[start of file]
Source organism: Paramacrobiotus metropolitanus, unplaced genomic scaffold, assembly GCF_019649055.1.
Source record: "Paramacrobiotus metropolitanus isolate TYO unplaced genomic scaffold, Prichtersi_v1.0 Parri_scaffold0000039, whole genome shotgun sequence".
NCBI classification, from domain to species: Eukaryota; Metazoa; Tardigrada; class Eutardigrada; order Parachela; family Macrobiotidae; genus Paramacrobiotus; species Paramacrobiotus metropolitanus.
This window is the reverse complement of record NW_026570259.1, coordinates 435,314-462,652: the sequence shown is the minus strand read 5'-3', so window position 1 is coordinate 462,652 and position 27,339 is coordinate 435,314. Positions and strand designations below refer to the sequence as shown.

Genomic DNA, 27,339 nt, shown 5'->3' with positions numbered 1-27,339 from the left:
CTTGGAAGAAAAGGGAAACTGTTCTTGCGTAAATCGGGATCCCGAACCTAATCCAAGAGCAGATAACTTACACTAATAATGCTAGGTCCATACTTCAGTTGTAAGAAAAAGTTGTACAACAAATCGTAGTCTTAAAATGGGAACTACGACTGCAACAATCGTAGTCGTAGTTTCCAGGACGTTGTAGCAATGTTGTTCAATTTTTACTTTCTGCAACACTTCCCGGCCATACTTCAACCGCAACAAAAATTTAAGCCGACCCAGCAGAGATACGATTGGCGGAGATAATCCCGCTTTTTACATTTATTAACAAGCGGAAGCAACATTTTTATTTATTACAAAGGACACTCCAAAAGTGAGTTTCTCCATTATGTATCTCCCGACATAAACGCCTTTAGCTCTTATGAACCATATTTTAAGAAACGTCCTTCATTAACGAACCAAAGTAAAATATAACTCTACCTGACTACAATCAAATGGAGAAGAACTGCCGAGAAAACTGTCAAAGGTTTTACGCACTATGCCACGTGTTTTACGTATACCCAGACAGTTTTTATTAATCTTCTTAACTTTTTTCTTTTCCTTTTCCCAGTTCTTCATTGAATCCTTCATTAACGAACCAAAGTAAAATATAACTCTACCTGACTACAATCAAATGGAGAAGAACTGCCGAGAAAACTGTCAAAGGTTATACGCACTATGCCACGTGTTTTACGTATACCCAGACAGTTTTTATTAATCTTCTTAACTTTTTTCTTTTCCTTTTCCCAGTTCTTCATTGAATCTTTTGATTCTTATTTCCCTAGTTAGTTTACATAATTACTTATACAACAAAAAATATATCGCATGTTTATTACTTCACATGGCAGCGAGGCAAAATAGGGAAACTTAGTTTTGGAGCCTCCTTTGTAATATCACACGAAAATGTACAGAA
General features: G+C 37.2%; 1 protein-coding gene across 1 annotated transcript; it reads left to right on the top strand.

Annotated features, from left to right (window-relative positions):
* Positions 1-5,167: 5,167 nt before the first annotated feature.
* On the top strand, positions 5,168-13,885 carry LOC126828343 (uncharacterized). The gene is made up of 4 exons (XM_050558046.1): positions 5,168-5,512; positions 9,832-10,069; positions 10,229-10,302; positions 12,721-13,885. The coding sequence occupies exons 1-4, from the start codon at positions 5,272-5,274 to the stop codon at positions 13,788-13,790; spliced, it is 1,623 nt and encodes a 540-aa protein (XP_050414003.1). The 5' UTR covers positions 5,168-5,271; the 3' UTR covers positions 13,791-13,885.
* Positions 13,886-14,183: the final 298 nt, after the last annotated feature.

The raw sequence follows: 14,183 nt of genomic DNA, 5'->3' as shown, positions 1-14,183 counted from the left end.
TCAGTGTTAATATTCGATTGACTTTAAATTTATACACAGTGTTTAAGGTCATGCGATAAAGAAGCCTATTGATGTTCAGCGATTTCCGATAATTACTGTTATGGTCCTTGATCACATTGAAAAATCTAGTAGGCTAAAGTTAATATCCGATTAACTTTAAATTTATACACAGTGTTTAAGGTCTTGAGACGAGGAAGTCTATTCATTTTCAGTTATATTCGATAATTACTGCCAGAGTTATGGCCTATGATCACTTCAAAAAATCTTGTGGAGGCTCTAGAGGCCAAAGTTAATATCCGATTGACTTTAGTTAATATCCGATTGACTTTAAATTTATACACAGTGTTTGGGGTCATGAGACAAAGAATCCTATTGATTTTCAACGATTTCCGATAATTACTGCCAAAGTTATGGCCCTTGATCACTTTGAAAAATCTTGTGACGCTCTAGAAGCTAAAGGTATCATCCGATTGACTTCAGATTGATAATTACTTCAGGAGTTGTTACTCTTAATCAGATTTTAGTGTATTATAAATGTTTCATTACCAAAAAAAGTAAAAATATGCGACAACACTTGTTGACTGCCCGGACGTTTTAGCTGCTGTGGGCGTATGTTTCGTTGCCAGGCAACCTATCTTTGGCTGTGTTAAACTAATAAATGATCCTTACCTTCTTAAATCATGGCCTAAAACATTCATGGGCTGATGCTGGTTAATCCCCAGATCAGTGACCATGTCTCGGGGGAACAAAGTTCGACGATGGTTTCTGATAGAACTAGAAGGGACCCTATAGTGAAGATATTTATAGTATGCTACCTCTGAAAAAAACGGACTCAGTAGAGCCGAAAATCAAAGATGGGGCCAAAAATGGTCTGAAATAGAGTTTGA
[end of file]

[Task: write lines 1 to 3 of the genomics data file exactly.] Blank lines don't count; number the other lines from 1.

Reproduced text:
Source organism: Paramacrobiotus metropolitanus, unplaced genomic scaffold, assembly GCF_019649055.1.
Source record: "Paramacrobiotus metropolitanus isolate TYO unplaced genomic scaffold, Prichtersi_v1.0 Parri_scaffold0000039, whole genome shotgun sequence".
NCBI classification, from domain to species: Eukaryota; Metazoa; Tardigrada; class Eutardigrada; order Parachela; family Macrobiotidae; genus Paramacrobiotus; species Paramacrobiotus metropolitanus.